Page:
In 2018, Non-Water Sanitation India, in cooperation with the Sociology Department of Savitribai Phule Pune University, conducts the largest and most comprehensive survey to date on the behavioral challenges that obstruct the eradication of Open Defecation in India. To come to definite conclusions and being able to make substantiated policy recommendations, we aim at surveying a total of up to 1.500 households across rural Maharashtra, ensuring a big enough, statistically relevant dataset.
The survey itself is being accompanied by and followed up with rigorous qualitative and quantitative analysis of the information gathered.
What will happen with the research results?
Once the data is analyzed and different trends are derived, Non-Water Sanitation with guidance from Sociology Department of Savitribai Phule Pune University (SPPU) will work to implement the outcome in following places:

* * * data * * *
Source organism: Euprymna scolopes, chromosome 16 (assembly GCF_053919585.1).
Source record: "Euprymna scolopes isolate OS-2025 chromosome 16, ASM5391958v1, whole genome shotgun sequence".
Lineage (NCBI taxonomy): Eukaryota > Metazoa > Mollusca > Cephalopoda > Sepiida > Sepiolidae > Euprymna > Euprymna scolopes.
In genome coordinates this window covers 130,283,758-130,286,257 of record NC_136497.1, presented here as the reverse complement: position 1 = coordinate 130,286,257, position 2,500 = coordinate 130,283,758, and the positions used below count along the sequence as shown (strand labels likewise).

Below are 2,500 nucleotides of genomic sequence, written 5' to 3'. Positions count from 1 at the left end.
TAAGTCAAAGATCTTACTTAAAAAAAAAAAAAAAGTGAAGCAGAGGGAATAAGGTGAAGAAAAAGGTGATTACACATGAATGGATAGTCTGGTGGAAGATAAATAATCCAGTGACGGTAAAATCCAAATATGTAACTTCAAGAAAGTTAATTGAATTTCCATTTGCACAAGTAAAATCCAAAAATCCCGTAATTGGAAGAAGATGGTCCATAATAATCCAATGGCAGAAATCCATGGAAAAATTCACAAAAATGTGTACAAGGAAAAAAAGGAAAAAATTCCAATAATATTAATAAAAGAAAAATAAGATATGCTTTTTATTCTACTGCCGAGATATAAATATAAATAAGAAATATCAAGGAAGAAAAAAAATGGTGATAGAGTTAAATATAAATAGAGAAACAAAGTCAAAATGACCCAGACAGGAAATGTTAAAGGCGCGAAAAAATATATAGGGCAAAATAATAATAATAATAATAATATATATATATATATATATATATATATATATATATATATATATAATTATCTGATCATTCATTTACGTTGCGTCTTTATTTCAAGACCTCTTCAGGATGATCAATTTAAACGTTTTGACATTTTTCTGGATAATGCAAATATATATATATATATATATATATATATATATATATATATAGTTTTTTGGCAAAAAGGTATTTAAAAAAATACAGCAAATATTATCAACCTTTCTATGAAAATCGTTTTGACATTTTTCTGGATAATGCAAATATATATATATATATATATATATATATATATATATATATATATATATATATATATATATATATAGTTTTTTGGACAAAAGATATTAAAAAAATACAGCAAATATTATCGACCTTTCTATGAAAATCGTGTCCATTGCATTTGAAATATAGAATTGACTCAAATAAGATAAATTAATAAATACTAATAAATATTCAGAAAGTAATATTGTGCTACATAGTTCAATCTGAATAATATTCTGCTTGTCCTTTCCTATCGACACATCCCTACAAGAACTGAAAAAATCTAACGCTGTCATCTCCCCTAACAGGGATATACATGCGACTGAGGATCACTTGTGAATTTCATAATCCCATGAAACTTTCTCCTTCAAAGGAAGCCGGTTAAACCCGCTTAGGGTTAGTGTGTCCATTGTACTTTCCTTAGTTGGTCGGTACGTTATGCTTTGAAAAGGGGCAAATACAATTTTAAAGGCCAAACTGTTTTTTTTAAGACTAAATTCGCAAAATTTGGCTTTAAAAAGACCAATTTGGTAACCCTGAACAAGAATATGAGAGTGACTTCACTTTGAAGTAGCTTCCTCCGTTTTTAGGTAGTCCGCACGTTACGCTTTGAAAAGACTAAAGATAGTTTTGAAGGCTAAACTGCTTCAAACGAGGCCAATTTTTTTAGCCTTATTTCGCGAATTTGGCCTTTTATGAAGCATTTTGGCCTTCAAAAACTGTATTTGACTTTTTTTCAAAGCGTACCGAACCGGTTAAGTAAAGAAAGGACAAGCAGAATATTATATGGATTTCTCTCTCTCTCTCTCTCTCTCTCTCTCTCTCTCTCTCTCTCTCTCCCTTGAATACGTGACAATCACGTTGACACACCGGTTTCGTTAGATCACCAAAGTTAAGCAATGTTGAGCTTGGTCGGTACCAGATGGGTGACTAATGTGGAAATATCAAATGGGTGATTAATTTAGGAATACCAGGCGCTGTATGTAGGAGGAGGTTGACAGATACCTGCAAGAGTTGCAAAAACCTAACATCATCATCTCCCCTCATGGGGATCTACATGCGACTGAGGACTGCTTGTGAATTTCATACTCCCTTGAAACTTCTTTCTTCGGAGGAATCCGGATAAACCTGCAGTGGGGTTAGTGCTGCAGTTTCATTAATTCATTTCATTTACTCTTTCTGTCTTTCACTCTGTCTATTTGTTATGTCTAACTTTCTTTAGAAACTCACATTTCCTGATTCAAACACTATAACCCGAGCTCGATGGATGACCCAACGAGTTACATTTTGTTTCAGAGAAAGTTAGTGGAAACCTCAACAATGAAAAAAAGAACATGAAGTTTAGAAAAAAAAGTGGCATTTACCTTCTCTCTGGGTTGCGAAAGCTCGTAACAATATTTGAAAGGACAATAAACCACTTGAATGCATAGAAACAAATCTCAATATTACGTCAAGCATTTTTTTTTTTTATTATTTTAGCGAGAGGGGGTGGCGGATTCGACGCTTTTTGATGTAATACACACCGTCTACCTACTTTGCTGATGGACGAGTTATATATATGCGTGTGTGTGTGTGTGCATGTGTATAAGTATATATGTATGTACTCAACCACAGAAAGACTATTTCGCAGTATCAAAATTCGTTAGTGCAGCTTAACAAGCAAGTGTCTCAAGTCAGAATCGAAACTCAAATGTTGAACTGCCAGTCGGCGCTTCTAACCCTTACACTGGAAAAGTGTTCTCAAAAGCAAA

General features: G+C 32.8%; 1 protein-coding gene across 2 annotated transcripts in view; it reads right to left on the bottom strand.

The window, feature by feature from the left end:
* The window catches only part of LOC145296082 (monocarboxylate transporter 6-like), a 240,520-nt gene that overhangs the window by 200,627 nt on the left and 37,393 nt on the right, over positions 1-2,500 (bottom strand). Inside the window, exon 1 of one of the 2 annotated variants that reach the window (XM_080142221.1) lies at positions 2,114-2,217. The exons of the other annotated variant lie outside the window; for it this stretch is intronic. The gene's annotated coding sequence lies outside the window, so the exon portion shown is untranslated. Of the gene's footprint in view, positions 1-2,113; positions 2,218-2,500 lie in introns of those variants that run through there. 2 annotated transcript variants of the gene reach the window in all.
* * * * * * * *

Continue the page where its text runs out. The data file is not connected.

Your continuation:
Developing a very comprehensive training module to counter the highlighted behavioral problems which impact the issue of Open Defecation in India. This comprehensive training module will be developed by academic experts and behavioral experts. Non-Water Sanitation will also invest in developing creative and scientific ways to effectively impart the training as quiet a number people in rural India are illiterate. Also, another significant step would be to involve college graduates from rural India to become trainers with us to train rural people. We, at Non-Water Sanitation, plan to conduct one of a kind train the trainer program for college graduates from rural India. We believe this process will not only generate employment opportunities for unemployed college graduates from rural India but also make them change makers in area of water and sanitation.